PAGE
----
Undergraduate Certificate in Corrections Management



    • Number of Credits
    • 18
    • Cost Per Credit
    • $ 250
    • Total Tuition*
    • $ 4,500
  • *(Before Transfer Credit)

Program Description

The Corrections Management Certificate program provides students with a foundation in the laws, ethics, and correctional treatment strategies directly related to the correctional field. Students analyze the philosophies and laws of punishment and sentencing, as well as the goals of rehabilitation. In addition, administrative and legal requirements pertaining to specific inmate special population groups and subsequent strategies for post-sentencing management are also examined.

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Program Objectives

  • Examine the history of the American penal system and examine the philosophies and laws of punishment and sentencing.
  • Analyze key Supreme Court case decisions specifically pertaining to the constitutional rights of those incarcerated in an American correctional facility.
  • Use various research methodologies to obtain comprehension of research applications and explain the relationship between two or more variables relating to a range of theoretical explanations for crime and criminality.
  • Assess various correctional treatment strategies employed in correctional facilities as well as the impact of these strategies on the administrators of the facilities to comply with a variety of governmental agencies and their mandated requirements pertaining to specific inmate special population groups.
  • Compare and contrast the roles of probation and parole officials and the interrelationship with the correctional programs.
Certificate Requirements
18 Hours
Criminal Justice Administration
3 hours

The course will provide the student with an overview of the American criminal justice system as an interdisciplinary social science involving aspects of criminology, sociology, law, and political science. This course will also examine the complexity of the American Criminal Justice System through its administrative process.

Stress Management in Law Enforcement
3 hours

This course will explore the stresses of law enforcement, specific stress factors in law enforcement (i.e., shift work, hazards and dangers, dealing with death and severe injury, post-shooting trauma, testifying in court, and undercover work). Methods and techniques for reducing stress will be discussed as will applying these techniques in the field.

Ethics in Criminal Justice
3 hours

This course concentrates on the major functions, structures and processes that underline ethical issues within the American Criminal Justice System. This course will explore the structure and nature of the various types of ethical debates within the American judicial system. There will be an assessment of the ethics in criminal justice, as it explores the issues of morality, virtue, honesty, and making ethical decisions in the United States criminal justice system. Assessments of various issues will be examined as they relate to decision making and ethics.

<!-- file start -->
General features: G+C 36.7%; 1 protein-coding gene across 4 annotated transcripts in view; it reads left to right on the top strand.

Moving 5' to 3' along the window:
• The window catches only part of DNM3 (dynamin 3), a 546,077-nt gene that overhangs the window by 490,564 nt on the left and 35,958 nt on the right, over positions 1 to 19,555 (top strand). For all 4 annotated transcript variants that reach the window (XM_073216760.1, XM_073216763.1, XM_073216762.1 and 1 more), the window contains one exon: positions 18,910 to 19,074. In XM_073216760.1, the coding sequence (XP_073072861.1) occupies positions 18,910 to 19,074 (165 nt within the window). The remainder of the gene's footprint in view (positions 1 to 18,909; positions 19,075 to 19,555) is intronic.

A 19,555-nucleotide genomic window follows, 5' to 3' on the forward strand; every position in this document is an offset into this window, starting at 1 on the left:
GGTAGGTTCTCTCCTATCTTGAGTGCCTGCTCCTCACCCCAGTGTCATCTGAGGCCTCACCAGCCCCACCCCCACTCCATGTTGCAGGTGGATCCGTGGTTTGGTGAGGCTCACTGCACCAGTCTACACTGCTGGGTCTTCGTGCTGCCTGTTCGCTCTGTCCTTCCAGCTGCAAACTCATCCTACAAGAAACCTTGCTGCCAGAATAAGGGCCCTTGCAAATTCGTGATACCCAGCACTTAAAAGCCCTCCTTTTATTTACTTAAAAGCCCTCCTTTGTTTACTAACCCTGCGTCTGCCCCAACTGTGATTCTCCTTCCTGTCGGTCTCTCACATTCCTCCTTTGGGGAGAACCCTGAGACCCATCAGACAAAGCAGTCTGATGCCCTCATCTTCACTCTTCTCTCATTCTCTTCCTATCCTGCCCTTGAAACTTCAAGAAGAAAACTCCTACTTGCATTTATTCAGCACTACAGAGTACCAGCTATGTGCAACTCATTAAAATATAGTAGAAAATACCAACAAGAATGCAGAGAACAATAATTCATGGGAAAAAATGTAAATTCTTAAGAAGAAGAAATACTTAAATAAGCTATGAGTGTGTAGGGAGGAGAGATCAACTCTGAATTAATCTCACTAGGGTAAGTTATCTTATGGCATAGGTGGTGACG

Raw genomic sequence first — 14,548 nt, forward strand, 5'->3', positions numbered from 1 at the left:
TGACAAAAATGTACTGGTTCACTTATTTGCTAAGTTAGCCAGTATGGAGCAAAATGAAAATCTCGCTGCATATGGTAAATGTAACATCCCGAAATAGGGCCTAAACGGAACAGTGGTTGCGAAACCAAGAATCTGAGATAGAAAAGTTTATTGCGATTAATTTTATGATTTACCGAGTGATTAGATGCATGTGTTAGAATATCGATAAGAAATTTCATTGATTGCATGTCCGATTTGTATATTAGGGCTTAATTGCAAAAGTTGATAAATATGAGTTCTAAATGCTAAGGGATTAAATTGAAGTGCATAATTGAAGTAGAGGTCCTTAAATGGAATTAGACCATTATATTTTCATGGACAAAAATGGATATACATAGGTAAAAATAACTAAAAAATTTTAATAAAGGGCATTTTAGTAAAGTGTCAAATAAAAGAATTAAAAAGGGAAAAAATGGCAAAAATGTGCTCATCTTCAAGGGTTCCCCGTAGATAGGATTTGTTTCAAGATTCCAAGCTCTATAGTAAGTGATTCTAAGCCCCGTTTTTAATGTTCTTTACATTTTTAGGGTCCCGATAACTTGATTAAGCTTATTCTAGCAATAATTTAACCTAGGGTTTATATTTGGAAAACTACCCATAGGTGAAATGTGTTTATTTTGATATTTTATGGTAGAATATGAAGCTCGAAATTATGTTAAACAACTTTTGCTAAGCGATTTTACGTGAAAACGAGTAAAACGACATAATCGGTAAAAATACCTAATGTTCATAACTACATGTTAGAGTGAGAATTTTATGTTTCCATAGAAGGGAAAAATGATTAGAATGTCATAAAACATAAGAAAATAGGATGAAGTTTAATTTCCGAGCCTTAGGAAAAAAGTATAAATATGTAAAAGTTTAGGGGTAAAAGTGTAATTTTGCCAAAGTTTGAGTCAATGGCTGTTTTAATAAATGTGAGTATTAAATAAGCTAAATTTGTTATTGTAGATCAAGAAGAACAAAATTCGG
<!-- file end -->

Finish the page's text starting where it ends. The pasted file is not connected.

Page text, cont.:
Contemporary Criminal Justice Issues
3 hours

This course will examine a broad range of contemporary criminal justice issues. Including but not limited to sentencing issues, gun control, profiling and search and seizure laws. Students will required to research current criminal justice issues from journals and news articles in order to exchange analytical observations while employing concepts and methodologies covered in this course.

Corrections and Incarceration
3 hours

A comprehensive study of the context, practices, and special interests of corrections. Topics include the early history and current trends of correctional thought and practice, jails and other short-term facilities, intermediate sanctions, the prison experience, women in prison, institutional management, educational/treatment programs, prisoners' rights, and race/ethnicity challenges.

Probation and Parole
3 hours

An examination of the theory and practice of probation and parole, including pre-sentence investigation, supervision of probationers, parole administration and services, treatment theory, parole officers, juvenile services, and new concepts (such as community-based corrections, the justice model, and determinate sentencing) that have impacted traditional probation and parole theory.

Program Completion Rates, Median Debt and More

View more details regarding our graduation rates, the median debt of students who completed the program, and other important information.


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